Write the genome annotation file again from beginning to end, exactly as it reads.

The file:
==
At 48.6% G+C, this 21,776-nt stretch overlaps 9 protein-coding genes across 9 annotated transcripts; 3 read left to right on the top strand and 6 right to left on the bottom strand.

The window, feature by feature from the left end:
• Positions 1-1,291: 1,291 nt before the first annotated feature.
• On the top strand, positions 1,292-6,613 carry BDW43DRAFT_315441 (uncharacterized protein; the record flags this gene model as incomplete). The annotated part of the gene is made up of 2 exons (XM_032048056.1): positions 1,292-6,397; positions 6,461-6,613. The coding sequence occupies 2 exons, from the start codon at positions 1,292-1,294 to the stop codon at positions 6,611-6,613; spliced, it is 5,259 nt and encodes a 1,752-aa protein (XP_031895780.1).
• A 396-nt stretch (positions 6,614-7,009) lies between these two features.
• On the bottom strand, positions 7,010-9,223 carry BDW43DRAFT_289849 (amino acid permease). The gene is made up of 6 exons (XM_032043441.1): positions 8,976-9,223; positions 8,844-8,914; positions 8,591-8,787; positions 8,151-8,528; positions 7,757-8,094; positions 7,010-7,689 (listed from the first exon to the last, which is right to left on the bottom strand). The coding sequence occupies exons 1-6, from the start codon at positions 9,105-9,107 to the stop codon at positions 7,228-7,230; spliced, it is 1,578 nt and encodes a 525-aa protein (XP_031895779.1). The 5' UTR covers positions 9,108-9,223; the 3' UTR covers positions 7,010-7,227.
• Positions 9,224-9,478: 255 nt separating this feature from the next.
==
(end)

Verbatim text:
At 48.6% G+C, this 21,776-nt stretch overlaps 9 protein-coding genes across 9 annotated transcripts; 3 read left to right on the top strand and 6 right to left on the bottom strand.

The window, feature by feature from the left end:
• Positions 1-1,291: 1,291 nt before the first annotated feature.
• On the top strand, positions 1,292-6,613 carry BDW43DRAFT_315441 (uncharacterized protein; the record flags this gene model as incomplete). The annotated part of the gene is made up of 2 exons (XM_032048056.1): positions 1,292-6,397; positions 6,461-6,613. The coding sequence occupies 2 exons, from the start codon at positions 1,292-1,294 to the stop codon at positions 6,611-6,613; spliced, it is 5,259 nt and encodes a 1,752-aa protein (XP_031895780.1).
• A 396-nt stretch (positions 6,614-7,009) lies between these two features.
• On the bottom strand, positions 7,010-9,223 carry BDW43DRAFT_289849 (amino acid permease). The gene is made up of 6 exons (XM_032043441.1): positions 8,976-9,223; positions 8,844-8,914; positions 8,591-8,787; positions 8,151-8,528; positions 7,757-8,094; positions 7,010-7,689 (listed from the first exon to the last, which is right to left on the bottom strand). The coding sequence occupies exons 1-6, from the start codon at positions 9,105-9,107 to the stop codon at positions 7,228-7,230; spliced, it is 1,578 nt and encodes a 525-aa protein (XP_031895779.1). The 5' UTR covers positions 9,108-9,223; the 3' UTR covers positions 7,010-7,227.
• Positions 9,224-9,478: 255 nt separating this feature from the next.